Chapter 13. "From the Nature of the Universe" by Thomas Aquinas

Table of Contents
Ideas of Interest from Summa Theologica
The Reading Selection from Summa Theologica
Related Ideas
Topics Worth Investigating

St. Thomas Aquinas, Thoemmes

About the author…

St. Thomas Aquinas (1225-1275), is generally considered to be the most prominent thinker during the Medieval period. Thomas, although primarily a theologian, argues philosophically in many of his works and, unlike St. Anselm, clearly distinguishes between the methods of philosophy and religion. He uses the scientific thought of Aristotle as a method of theological and philosophical understanding. Nevertheless, for Thomas, philosophy is primarily based on the use of reason, whereas religion is primarily based on the use of divine revelation provided by faith. Both kinds of knowledge, according to Thomas, are consistent and compatible. He is convinced metaphysics is the most important aspect of philosophy.

About the work…

Philosophical reasoning, according to Thomas, is sufficient by itself, without faith or revelation, to demonstrate that God exists. Thomas believes God's existence, although not self-evident, can be made evident using reasoning drawn from the nature and structure of the world. The so-called "five ways" are taken from his Summa Theologica.[1] Thomas, as do many philosophers, believes that we can know by reason that God is, but we cannot know what God is. In other words, the nature of God, often defined by the characteristics of perfection, is, according to Thomas, only a linguistic approximation.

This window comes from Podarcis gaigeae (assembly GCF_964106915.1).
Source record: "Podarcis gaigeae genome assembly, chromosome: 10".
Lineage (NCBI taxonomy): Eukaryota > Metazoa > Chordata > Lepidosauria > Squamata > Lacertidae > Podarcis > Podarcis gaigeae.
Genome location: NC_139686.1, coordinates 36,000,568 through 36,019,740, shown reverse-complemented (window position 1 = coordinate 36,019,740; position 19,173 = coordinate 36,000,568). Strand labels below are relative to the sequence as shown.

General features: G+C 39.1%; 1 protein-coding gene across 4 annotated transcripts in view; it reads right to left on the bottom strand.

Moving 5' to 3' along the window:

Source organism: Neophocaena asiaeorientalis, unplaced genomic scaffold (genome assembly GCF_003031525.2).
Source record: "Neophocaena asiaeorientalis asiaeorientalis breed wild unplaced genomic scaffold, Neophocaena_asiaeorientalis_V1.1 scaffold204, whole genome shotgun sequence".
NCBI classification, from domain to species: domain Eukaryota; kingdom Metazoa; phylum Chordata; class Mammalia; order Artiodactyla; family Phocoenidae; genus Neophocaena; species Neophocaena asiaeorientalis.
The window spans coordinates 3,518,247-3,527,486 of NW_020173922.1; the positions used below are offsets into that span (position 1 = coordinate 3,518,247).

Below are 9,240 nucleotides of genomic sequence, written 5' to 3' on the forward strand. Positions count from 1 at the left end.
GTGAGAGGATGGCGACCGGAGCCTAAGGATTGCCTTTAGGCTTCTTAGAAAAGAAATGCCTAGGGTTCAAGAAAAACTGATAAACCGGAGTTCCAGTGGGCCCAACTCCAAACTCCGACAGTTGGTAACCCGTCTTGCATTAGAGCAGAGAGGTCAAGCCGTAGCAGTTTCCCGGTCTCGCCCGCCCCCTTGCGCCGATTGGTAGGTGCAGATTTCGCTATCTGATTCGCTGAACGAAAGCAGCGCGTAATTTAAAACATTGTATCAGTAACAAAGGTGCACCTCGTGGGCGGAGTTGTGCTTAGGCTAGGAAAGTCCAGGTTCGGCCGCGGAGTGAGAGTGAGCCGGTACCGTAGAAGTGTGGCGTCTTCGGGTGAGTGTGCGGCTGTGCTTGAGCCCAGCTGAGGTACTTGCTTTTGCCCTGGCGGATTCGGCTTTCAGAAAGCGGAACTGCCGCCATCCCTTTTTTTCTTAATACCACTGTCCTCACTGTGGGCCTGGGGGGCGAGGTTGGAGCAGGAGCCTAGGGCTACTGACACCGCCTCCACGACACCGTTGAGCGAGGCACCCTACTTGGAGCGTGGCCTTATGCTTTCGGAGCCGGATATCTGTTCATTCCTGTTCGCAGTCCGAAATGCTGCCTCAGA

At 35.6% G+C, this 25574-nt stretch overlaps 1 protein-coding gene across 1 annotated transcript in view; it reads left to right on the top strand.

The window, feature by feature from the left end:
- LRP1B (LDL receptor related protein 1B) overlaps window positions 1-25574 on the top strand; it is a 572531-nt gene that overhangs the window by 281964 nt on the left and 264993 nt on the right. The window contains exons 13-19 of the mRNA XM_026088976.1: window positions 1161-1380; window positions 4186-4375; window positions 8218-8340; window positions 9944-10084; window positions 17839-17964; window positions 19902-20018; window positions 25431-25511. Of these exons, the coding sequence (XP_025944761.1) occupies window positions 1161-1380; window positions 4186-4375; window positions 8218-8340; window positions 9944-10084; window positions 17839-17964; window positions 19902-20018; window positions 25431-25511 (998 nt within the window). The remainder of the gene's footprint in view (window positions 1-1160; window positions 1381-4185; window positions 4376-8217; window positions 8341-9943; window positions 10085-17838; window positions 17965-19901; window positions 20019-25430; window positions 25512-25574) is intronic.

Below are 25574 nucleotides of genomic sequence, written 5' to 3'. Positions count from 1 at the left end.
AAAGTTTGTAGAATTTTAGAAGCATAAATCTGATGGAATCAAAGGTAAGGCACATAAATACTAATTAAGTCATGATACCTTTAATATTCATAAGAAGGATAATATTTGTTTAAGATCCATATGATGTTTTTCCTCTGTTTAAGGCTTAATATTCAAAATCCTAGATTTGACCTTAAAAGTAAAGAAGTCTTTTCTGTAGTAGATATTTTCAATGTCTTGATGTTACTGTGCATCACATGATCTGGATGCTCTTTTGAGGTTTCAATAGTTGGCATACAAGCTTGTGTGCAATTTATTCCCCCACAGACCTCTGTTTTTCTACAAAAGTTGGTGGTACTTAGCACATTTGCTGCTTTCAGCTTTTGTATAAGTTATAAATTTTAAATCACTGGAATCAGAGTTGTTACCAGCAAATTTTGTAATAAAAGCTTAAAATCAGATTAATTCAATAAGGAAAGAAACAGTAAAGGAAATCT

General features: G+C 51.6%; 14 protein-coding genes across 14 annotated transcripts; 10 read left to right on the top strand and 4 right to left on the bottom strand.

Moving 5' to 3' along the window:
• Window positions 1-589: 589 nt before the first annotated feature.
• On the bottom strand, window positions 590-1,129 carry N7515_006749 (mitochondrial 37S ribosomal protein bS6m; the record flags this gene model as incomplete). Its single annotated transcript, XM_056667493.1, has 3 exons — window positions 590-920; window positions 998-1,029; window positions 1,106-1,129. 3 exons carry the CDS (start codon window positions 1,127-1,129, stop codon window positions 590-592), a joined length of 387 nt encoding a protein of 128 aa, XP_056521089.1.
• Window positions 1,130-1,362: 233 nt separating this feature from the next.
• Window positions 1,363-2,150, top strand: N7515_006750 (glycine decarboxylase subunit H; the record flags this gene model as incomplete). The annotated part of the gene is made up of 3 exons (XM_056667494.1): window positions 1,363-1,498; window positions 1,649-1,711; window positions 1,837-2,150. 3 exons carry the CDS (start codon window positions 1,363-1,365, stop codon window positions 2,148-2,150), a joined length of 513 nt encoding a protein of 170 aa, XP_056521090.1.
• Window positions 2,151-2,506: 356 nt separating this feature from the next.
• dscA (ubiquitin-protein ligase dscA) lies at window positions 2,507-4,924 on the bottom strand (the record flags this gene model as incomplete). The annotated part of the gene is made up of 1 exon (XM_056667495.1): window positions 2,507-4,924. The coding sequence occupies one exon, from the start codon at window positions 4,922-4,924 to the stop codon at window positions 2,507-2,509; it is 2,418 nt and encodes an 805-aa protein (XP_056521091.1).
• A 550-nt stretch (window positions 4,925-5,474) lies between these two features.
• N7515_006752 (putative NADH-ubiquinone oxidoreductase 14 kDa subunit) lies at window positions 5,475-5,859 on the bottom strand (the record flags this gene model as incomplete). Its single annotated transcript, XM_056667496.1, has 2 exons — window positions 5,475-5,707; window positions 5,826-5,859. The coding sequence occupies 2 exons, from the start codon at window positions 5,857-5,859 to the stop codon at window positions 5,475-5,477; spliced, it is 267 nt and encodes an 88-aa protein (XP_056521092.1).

Ideas of Interest from Summa Theologica

  1. What is Thomas's objection to the ontological argument?

  2. Why doesn't the observation "whatever is in motion is put in motion by another," logically apply to the First Mover?

  3. Search, locate, and restate a good definition of "efficient cause."

  4. Can you suggest ways to distinguish physical from logical necessity? Provide some examples. Would Thomas distinguish between physical and logical necessity?

  5. What is the difference between the First Cause and the First Mover?

  6. Research the term, "teleology." Explain why Thomas's fifth argument is often called the "teleological" argument.

  7. Restate each of Thomas's five arguments as clearly as possible. What is the major premiss[2] of each argument? What objections can you construct to each of Thomas's arguments?



St. Thomas Aquinas, Summa Theologica second and revised edition, 1920 by the Fathers of the English Dominican Province.


Rhetorically, the major premiss can be thought of as the rule or main generalization upon which the argument is based. I.e., in the argument, "All men are mortal, and Socrates is a man; thus, Socrates is mortal," the major premiss is "All men are mortal."